Casadesus Béatrice (ed.), Le regard et la trace, 1975-2002, exh. cat., Maison des arts de Malakoff ; Musée de Soissons-Arsenal, Soissons ; Institut français de Barcelone (2002-2003), Soissons, Musée de Soissons, 2002→
Lerat Philippe (ed.), Béatrice Casadesus : dévoilements…, exh. cat., Musée Barrois – Espace Saint-Louis, Bar-le-Duc (14 June– 21 September 2014), Vaux-Bar-le Duc, Musée Barrois, 2014
Faire le point, 1972-1977, Musée de Calais ; Musée de Poitiers, 1977→
Le regard et la trace 1975-2002, La Maison des arts de Malakoff, Malakoff, 16 March – 5 May 2002→
Dévoilements…, Musée Barrois – Espace Saint-Louis, Bar-le-Duc, 14 June – 21 September 2014
After studying at the School of Fine Arts in Paris, Béatrice Casadesus turned to painting in 1975. Her interest in live performance also led her to participate in the ancient Greek theatre group of the Sorbonne with Jean-Pierre Miquel. She is also a great lover of architecture who has received commissions for public sites and the French Deposits and Consignments Fund (as from 1966), teaches at architecture academies (as from 1968), and regularly collaborates with the architects Antoine Stinco and Christian de Portzamparc (scenery of Grand livre des pas for the École de danse de l’Opéra de Paris, 1986). She works in close collaboration with poets and philosophers (Jean-François Lyotard, Patrice Loraux, Jean-Michel Rey), with whom she has made a great number of single-edition books (1997-2001), thus maintaining the special link between poetry and painting. Her work is grounded in the paintings of the masters that influenced her: Leonardo da Vinci, Masaccio, Seurat, and Malevich.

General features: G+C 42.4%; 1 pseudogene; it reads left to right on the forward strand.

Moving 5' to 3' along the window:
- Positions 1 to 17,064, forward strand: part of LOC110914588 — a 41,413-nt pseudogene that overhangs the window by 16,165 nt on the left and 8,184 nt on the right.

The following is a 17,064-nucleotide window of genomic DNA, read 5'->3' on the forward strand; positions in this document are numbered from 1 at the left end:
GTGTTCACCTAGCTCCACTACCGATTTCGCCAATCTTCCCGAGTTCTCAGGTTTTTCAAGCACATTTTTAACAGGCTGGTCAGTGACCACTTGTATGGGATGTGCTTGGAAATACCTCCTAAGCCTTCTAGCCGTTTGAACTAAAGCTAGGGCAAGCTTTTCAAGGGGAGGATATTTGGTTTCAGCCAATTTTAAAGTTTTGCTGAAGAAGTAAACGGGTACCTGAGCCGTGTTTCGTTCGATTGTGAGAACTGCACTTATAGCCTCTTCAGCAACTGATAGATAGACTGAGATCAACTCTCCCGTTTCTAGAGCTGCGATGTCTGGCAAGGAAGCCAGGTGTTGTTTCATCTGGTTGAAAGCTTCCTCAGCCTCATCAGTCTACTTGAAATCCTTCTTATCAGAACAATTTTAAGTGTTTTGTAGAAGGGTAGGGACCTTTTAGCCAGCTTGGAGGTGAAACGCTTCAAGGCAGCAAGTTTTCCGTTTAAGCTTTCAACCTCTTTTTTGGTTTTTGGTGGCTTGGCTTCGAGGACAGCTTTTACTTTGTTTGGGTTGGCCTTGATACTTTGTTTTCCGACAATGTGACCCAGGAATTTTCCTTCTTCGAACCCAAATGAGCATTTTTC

Her research focuses on the dot – a subject that is still relevant –, the outline, and the vibration of light. “My fascination for the movement of specks of light filtering through the leaves led me to look for plastic ways to convey the sensations of nature,” she explains. She seeks to capture the threshold at which an image appears and disappears (Suaire d’otages [Hostage shroud], 1990-1995). A rejection of the artist’s touch and a repetition of the tool-enhanced movement are the creative conditions of a work that exalts absence, not to say dullness. Like the traditional Chinese painters she admires, she considers emptiness to be an absolute. In order to attain this effect, she makes “painting tools” that imprint a trace on the canvas, while the eye of the viewer, depending on the density of the dots, reconstitutes them as a retinal image. The faded colours she often uses must be akin to “passing colours,” be it on the medium itself or in the eye of the viewer. Therefore, some materials, such as rolled canvases (Peintures sans fin [Endless Paintings], 1997-1999) and round crumpled paintings (Mues [Sloughs], 1997-2001), are deliberately made to be translucent and reversible. The results of this creative process, which attempts to keep the artist’s subjectivity at bay, are paintings that keep viewers in a state of weightlessness. Her recent exhibitions (2010) at the Arsenal in Soissons (Aisne) and at the Royal Monastery in Brou (Bourg-en-Bresse), for which she created very large pieces, demonstrate her attachment to history.